“In extended flashbacks, the author paints a sordid portrait of mobsters and mayhem, corruption and carnage, greed and graft as she slyly builds the suspense to a stunning revelation. And she populates the novel with numerous other real-life figures, including a cameo appearance by New York Gov. Franklin D. Roosevelt. A story of a bygone New York, “The Wife, the Maid, and the Mistress” is also a tale of three women, strong in different ways, who lived at a time when gender roles often led to stereotyping and disrespect. The world might never know the full facts about Crater’s fate, but readers with a taste for noir will enjoy this intelligent take on notoriety.” — The Times Dispatch

[Lawhon’s] telling of the Crater story is a gripping, fast-paced noir novel… It captures a New York City period full of high-kicking showgirls, mob-linked speakeasies and Tammany Hall political scandal… Lawhon brings fresh intrigue to this tale, making the final outcome a guessing game for the reader as events unfold…Stella, Maria and Ritzi are central to Lawhon’s tale and give it a depth of emotion that is often missing from crime thrillers… the story moves forward with momentum, thanks to well-crafted scenes and fluid dialogue. Also, despite the many decades since Judge Crater went missing, the mystery of his disappearance is still a powerful magnet for its fictional retelling. — The Associated Press

“The Prohibition Era holds many secrets, and one of them is the disappearance of Judge Joseph Crater. Lawhon takes the case of the “missingest man in New York” and turns it into an intriguing mystery involving three women who knew him well. Lawhon’s storytelling skills bring the characters to life and will have readers sympathizing with them even when they cheat and steal. She weaves reality and fantasy together so well — if you’re looking for a page-turner filled with glitz and glamour as well as murder, greed and deceit, this one’s for you.” — Romantic Times

Set among seedy speakeasies and backstage dressing rooms during Prohibition, the twists and turns in the tale of lust, greed, and deceit keep you guessing until the final pages….The Nancy Drew in you can’t wait to solve the artfully hidden clues in this historical mystery. — Daily Candy

“It’s hard to know who to trust in this novel but easier to know who to cheer for, and you will be rooting for various characters along the way. I can assure you, though, they won’t be the newspaper reporters or the cops. Corruption in high places is no surprise to any of us, but add in the 1930s’ ambience of gin mills, gangsters, floozies, Broadway showgirls, and the mysterious disappearance of Judge Crater and you have a deliciously readable and entertaining novel.” — Everyday E-book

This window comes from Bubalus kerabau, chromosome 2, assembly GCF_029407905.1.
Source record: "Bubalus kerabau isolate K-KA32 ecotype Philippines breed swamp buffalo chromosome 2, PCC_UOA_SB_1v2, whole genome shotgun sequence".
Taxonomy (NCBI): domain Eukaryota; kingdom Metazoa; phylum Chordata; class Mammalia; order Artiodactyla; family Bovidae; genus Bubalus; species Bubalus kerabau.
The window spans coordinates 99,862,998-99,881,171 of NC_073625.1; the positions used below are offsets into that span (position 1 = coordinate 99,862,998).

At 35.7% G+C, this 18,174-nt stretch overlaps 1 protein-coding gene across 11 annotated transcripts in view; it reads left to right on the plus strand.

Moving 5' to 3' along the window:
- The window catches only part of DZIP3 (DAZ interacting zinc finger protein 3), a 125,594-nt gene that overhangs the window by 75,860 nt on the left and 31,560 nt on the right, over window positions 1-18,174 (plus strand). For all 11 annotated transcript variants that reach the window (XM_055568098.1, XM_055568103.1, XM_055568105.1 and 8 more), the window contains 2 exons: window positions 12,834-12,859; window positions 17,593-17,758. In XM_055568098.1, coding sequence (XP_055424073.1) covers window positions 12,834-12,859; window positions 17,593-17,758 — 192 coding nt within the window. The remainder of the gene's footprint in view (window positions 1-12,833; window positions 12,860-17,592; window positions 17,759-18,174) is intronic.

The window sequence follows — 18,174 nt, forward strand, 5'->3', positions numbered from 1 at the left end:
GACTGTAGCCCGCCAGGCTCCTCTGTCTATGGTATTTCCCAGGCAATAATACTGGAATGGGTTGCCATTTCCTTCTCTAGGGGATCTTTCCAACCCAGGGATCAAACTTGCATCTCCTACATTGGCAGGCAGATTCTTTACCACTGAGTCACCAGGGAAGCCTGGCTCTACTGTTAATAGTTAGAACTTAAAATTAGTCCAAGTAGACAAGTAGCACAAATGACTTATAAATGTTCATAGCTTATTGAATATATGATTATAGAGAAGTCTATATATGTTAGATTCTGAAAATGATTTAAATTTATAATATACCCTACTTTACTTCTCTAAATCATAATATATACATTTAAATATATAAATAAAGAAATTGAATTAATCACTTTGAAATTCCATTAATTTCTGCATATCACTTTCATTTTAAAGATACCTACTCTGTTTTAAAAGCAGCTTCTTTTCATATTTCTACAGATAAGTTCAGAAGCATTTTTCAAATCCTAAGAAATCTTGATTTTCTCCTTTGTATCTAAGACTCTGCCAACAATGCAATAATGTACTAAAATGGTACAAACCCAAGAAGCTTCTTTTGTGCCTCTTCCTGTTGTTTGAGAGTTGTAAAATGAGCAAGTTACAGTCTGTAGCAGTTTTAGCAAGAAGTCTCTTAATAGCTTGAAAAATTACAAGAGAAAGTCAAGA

A romp through New York in the late 20’s…Populated by gangsters and crooked politicians, society ladies and dancers, this story is nothing like your day-to-day life and yet… you will find the three women mentioned in the title (a wife, a maid and a mistress) strangely recognizable…. Ariel Lawhon has cleverly re-imagined what might have happened if three women in his life really did know. — Charlotte Observer 

“Turns a historical mystery into nail-biting entertainment.” — Nashville Scene

A romp through 1930s New York populated by gangsters and crooked politicians, society ladies and dancers. — Deep South Magazine

 

Praise from Booksellers:

“Based on the true life, never-solved mystery of the disappearance of Justice Joseph Crater, this entertaining novel will keep you hooked until the very last page! As told through the voices of three women (Joseph’s wife, Stella; his showgirl/mistress Ritzi; and Maria, the maid), Ariel Lawhon vividly describes the smoky, crime-ridden Prohibition era of NYC. This one’s a real page-turner.” — RJ Julia Booksellers * staff pick

This is a really fun mystery! — Eagle Harbor Book Co. * staff pick

“This book is based on the true story of the disappearance of a New York City judge in the 1930’s from the point of view of his wife, his maid and his mistress. The entertaining cast of characters, including gangsters, showgirls and corrupt cops brings the Boardwalk Empire era of NYC to life. Nashville’s own, Ariel Lawhon has written a true page turner.” – Parnassus Books, Karen Hayes, * staff pick